A Second Life Virtual Clinic For Medical Student Training

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Mary Johnson's presentation from the 2008 SLEDcc Conference, Tampa, FL. Second Life as an Envrionment for Medical Education and Simulation Training

Mary Johnson's presentation from the 2008 SLEDcc Conference, Tampa, FL. Second Life as an Envrionment for Medical Education and Simulation Training

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  • 1. A Virtual Clinic for Medical Student Training in Second Life Using Chat-Enabled Patient Simulations Mary T Johnson, Ph.D. SL: Magistra Clary Indiana University School of Medicine Statewide Director for Problem Solving Competency Associate Professor of Microbiology and Immunology Terre Haute, IN 47809 [email_address]
  • 2. Abstract
    • Indiana University Medical School Virtual Clinic
    • Developed in Second Life (SL) as a virtual setting for learning medical microbiology and infectious disease medicine.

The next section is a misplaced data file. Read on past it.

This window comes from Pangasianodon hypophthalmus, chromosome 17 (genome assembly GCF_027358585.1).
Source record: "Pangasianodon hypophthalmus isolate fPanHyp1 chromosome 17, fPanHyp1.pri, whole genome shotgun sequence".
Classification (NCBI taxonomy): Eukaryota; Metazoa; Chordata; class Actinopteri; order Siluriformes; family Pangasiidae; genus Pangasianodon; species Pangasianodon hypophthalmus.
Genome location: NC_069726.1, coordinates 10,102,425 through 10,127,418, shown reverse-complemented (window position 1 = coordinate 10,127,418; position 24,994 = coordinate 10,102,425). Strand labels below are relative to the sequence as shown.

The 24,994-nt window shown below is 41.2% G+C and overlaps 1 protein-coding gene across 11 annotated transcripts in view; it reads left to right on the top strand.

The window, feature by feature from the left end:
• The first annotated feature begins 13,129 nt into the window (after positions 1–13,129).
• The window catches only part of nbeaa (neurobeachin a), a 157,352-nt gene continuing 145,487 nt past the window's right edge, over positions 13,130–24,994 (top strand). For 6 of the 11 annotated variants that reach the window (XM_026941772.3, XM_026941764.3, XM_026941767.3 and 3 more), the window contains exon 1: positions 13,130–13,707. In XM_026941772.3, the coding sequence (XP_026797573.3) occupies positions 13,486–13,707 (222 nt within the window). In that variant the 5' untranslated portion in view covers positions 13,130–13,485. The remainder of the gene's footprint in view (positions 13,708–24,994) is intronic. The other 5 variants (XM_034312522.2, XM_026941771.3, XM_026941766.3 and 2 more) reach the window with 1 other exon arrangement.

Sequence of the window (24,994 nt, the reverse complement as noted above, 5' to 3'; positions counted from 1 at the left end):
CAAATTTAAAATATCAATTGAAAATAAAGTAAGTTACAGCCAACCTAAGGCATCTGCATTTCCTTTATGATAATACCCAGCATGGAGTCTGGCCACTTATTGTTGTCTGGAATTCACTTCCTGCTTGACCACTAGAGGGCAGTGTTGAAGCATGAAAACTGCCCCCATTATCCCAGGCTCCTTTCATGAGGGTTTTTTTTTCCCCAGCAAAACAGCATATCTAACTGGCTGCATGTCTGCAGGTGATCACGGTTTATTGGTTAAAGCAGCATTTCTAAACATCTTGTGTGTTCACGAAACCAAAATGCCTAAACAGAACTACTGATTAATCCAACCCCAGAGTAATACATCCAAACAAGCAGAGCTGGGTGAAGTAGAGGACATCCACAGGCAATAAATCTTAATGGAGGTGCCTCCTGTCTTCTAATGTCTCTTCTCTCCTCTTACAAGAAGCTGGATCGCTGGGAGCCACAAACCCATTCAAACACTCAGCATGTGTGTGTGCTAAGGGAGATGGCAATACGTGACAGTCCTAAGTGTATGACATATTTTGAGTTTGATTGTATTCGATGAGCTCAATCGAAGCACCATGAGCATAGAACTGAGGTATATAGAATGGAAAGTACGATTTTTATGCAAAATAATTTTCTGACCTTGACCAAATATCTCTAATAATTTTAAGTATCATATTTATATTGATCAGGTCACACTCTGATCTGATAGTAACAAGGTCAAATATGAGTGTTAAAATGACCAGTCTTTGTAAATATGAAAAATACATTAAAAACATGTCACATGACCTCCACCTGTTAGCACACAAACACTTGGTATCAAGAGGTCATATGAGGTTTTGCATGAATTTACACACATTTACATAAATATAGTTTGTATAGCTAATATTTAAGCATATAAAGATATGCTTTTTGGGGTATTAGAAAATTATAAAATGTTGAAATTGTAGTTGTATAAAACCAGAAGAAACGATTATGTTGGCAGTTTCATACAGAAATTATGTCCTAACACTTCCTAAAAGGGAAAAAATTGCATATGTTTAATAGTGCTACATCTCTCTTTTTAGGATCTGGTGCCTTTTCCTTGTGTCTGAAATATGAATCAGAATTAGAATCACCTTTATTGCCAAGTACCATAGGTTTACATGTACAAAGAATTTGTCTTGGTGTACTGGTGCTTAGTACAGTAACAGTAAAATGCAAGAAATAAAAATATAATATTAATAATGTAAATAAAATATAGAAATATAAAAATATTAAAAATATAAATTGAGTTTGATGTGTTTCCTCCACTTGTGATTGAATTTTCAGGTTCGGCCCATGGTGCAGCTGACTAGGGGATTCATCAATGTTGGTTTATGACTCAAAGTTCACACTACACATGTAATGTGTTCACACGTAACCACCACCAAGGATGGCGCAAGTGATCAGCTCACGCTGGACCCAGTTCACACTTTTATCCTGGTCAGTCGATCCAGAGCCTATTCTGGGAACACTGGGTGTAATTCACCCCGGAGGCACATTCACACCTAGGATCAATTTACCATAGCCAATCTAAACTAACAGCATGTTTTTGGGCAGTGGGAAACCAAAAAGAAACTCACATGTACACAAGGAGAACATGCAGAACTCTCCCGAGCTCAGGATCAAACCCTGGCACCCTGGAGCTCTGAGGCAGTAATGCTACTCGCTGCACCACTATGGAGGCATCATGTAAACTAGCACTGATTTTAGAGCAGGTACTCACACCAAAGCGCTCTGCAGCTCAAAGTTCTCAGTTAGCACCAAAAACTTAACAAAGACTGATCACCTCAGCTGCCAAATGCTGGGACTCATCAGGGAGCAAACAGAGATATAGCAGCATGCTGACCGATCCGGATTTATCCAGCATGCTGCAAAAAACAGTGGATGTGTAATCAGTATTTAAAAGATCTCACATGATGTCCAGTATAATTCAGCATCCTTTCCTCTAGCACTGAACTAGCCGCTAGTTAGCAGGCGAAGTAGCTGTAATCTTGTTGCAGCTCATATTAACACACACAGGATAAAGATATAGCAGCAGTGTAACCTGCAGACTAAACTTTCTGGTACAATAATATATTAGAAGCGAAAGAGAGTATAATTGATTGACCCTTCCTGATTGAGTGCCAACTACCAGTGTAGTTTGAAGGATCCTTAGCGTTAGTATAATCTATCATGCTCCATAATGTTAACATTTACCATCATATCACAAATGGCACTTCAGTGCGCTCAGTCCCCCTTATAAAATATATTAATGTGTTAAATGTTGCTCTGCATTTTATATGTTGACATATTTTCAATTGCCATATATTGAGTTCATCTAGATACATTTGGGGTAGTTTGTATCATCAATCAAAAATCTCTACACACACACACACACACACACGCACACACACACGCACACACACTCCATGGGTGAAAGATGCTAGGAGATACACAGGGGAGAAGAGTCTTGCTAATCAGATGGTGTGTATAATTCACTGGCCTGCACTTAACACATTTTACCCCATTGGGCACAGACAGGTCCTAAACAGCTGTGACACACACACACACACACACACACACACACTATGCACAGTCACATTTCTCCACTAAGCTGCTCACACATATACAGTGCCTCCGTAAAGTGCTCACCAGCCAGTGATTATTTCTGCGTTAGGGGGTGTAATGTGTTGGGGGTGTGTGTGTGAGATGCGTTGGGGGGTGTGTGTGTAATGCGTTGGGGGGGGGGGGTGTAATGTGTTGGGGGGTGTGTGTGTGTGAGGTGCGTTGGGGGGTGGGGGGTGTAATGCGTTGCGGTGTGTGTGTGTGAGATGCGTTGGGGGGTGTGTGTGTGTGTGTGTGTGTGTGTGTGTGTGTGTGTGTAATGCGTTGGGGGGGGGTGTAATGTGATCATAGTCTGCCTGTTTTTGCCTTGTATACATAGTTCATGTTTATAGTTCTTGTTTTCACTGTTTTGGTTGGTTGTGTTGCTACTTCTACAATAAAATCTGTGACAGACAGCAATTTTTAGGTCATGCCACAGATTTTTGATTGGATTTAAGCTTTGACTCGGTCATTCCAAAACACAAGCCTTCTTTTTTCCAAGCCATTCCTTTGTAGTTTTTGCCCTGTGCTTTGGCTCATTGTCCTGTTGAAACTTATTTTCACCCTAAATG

• Located on Eduisland 5
    • Provides training in diagnosis, laboratory medicine and problem solving within the SL multi-user virtual environment
    • Students encounter simulated patients within the Virtual Clinic and work in teams to apply the skills of a practicing physician as they organize information about infectious disease cases
    • IUSM is the only medical school in Indiana & has 9 campus sites
    • Students are encouraged to bond within Learning Communities focused on areas of shared clinical interest.
    • This is especially meaningful in a distributed environment, where students might feel isolated without such interactions.
  • 3. Collaborative, clinic-like environment for first and second year medical students.
  • 4. Patient Avatar in Virtual Clinic Waiting Room Three Learning Areas : Rural Medicine, International Medicine, and Poverty Medicine
  • 5. The Patient Examination
  • 6.  
  • 7. Chatbot Background
    • Simulated virtual patients were created based on chatbot technology; allows lifelike interactions between virtual patients & students, who can practice interviewing skills.
    • The chatbot patient answers when posed with a specific set of questions that are relevant to the patient case.